Seven million copies. 75 million dollar in revenue. Those two numbers are connected to Ken Ohara. As the cinematic director for “Resident Evil 6” (2012) and virtual camera supervisor for “Shin Godzilla” (2016), he was part of these two big blockbusters productions already. Now he teams up with his brother, Go, who also directed action sequences in more than one hundred movies (e.g. “Gothic & Lolita Psycho” 2010). “Carpe Diem” is their newest common short film project.
The plot evolves around Yuko, who spends her ordinary high school life in a country town. She is so sick of it and doesn’t have any passion for living, and she keeps thinking that she wants to die. One day, she runs into a beautiful girl, Aya who is 18 years old. Yuko is fascinated by her at first glance. Yuko follows her and heads for Shibuya. She gets involved with some gangsters in Shibuya where she is not used to be. She is taken to a hotel and tries to escape from Watanabe. Lots of traps waiting for her…. She feels the thrill and starts to realize the meaning of living. What is gonna happen to her?
“Carpe Diem” starts with a promising intro. Yuko is introduced as a broken character and catches our attention right from the beginning. When the mysterious Aya appears, the plot intensifies but does not reveal her real identity until the very end. Her psychopathic character reflects the very opposite of Yuko. Aya radiates adventure. This adventure turns into a real danger for Yuko. Through the clever storytelling, the arc of suspense maintains all the time. The Ohara Brothers present a good mixture of poetic pauses and energetic sequences, that blend into each other smoothly.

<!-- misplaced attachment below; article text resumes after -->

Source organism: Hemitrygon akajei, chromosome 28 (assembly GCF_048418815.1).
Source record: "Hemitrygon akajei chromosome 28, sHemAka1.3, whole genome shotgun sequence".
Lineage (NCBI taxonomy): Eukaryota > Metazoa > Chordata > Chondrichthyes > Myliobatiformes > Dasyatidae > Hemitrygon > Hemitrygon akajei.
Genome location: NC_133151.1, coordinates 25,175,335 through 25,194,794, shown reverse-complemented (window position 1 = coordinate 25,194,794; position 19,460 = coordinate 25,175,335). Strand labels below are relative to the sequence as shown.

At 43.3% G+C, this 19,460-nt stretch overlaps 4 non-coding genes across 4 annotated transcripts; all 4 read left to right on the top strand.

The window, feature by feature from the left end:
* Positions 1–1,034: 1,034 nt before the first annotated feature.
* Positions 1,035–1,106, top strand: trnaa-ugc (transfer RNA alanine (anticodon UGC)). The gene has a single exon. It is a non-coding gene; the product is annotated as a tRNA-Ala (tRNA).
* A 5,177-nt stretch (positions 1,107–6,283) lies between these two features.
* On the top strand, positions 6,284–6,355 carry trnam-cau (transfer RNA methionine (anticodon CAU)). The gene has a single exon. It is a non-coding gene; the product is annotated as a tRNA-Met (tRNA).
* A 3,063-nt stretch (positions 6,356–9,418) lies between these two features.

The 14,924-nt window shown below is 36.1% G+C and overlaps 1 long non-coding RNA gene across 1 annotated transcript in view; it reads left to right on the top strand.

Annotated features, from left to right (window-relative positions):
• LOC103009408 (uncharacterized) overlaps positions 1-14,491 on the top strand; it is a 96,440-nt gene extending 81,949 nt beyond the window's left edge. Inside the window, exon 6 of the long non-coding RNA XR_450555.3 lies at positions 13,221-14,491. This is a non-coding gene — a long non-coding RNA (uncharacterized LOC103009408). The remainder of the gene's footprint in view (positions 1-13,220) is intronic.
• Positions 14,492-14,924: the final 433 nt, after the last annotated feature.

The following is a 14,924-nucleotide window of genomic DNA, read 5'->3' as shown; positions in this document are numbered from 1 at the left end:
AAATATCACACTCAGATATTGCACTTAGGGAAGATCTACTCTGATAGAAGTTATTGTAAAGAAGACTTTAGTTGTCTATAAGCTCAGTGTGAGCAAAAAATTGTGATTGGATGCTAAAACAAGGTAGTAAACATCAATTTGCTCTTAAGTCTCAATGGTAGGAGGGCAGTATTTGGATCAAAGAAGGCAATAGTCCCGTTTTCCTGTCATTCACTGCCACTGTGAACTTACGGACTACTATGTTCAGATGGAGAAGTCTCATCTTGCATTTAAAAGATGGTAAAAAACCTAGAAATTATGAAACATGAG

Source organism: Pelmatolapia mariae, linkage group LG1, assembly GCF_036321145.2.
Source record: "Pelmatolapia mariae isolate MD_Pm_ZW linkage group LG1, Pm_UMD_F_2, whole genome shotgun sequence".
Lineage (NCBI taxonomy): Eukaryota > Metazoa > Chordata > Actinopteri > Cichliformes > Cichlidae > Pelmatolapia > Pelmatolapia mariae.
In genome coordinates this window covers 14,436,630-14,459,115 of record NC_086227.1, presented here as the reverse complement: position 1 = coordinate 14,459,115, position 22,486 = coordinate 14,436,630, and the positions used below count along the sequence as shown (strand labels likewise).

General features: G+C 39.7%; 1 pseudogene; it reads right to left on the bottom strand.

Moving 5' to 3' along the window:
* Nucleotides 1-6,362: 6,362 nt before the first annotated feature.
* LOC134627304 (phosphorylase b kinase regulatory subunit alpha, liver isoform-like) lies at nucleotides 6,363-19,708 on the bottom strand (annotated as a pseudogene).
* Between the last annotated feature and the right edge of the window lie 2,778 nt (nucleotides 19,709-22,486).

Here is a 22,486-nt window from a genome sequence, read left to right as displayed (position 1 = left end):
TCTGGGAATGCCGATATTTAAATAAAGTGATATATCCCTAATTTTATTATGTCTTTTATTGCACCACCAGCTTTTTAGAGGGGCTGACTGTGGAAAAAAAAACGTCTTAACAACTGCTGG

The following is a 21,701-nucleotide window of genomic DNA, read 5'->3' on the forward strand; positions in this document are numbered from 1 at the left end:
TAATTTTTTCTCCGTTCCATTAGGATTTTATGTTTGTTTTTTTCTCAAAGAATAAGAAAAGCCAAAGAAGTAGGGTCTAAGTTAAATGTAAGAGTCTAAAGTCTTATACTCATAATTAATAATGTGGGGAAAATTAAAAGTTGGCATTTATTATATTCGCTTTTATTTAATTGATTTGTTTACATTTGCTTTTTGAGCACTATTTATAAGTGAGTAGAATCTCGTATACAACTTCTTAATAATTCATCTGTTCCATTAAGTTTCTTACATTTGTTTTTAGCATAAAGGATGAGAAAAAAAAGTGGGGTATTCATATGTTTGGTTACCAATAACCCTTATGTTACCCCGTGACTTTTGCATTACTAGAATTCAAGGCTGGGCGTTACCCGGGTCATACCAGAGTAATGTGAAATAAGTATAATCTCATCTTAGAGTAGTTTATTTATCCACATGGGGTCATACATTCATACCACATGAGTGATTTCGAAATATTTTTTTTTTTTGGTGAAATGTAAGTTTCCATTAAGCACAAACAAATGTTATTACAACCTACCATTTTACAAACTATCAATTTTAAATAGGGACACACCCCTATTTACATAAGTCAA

In terms of camera work, I was surprised. The cinematography of Tetsuro Imai seems to have an American influence. A fast-paced, very modern, contemporary and somewhat Western style. If you weren’t looking at the setting of Dogenzaka red light district in Shibuya, you would not believe that this is a current Japanese movie. That’s why, combined with an electronic soundtrack, “Carpe Diem” has a very international vibe to it.
Akari Kakimoto as Yuko and Aya Marsh as Aya both interact very natural on screen. Starting as total opposites, their opposed characters approach more and more, revealing unknown secrets and perspectives for the viewer. I also really liked the acting of the yakuza boss. Cold-hearted and absolutely cool, he is portrayed authentically and not cliché-ridden. Overall, a refreshing bad guy.
“Carpe Diem” wasn’t the first joint production of Ken and Go Ohara. In 2017, their short film “Last Stage” won Best Picture at the Omoigawa Cinema Festival. “Carpe Diem” seems to exceed this first success by winning already three awards at the Yamagata International Movie Festival (Best Director, Best Actor and Best Picture). Fusing their broad experience in the movie industry, they emerge and present their own style. Being successful at national Film Festivals may be the first step and I hope they will have the chance to go the next steps as well and finalize a full-length feature film in the future. “Carpe Diem” could be that door opener.